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Senate Panel Votes to Open More of Lease 181 to Oil, Gas Activity; Opposition Remains

The Senate Energy and Natural Resources Committee overwhelmingly voted out bipartisan legislation Wednesday that would make a significant amount of additional acreage in the natural gas-rich eastern Gulf of Mexico available for leasing.

By a vote of 16 to 5, the committee sent to the Senate floor a bill (S 2253), sponsored by Committee Chairman Pete Domenici (R-NM) and ranking Democrat Jeff Bingaman of New Mexico, that could open up as much as 3.6 million more acres in the area known as Lease Sale 181 for leasing by the federal government, possibly as early as a year from now.

Lease 181 in the eastern Gulf "is the most significant American asset available now that could ameliorate...the price of natural gas or stabilize it," Domenici said during the mark-up session. "Even though it would not bring gas [online] for a few years, it is so imminent and so large in quantity" that it will have a stabilizing effect on the market now, he noted. Domenici estimated that the additional Lease 181 acreage would contain approximately 6 Tcf of gas.

Opening more areas of Lease 181 will provide a "very good sign to the natural gas markets," putting them on notice that increased gas supply is on its way, Bingaman said.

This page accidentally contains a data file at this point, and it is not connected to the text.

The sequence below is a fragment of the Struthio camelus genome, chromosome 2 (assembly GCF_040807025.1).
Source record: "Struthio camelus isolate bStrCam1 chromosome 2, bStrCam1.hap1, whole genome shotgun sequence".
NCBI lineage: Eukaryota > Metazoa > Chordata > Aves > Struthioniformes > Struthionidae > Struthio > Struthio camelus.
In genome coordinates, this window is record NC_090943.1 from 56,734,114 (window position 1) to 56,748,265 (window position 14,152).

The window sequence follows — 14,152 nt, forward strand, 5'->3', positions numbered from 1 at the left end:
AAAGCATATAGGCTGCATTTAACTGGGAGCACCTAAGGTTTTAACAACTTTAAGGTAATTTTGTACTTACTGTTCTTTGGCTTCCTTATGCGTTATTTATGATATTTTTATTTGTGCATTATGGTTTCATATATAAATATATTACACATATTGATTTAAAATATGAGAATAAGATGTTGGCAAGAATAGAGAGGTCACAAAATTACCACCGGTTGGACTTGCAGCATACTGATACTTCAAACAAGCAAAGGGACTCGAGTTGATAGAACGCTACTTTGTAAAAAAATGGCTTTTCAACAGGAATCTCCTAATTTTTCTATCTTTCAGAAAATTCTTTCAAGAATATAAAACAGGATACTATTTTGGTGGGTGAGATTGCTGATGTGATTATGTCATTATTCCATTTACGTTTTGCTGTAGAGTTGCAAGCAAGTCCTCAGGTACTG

The sole Republican on the Senate energy panel to vote against the legislation in its current form was Sen. Mel Martinez of Florida. He and Sen. Bill Nelson (D-FL) are pushing for a measure that would include permanent protection for Florida's coasts, and would offer a more limited amount of additional acreage (1.2 million acres) for exploration and production. "We're not saying 'no' [to drilling]...We're trying to offer a solution," Martinez said.

The Domenici-Bingaman bill proposes a 100-mile buffer to protect Florida from drilling activities, "but it doesn't suggest or hint at what will be the end game," Martinez noted. "We want to seek an end to the threat to Florida's coast...At what point do we get permanent protection?" he asked.

Domenici countered that he believed the 100-mile protection zone proposed in his bill was more than adequate for Florida. With that buffer, "the risk to Florida is so minimal as compared with the benefits to the people," he said.

"I do look forward to an opportunity on the Senate floor to discuss this issue more thoroughly and to offer [an] alternative" measure, Martinez said. Without further concessions to the Sunshine State, Nelson has vowed to filibuster the Domenici-Bingaman bill or "do whatever it takes to kill it" when the measure reaches the Senate floor.

Nelson fired the first volley soon after the bill was passed out of committee. He informed Senate Democratic Leader Harry Reid of Nevada that he objected to any consideration of the bill by the full Senate, which he said will require Domenici and Bingaman to come up with 60 votes in order to bring their Lease 181 measure to the floor.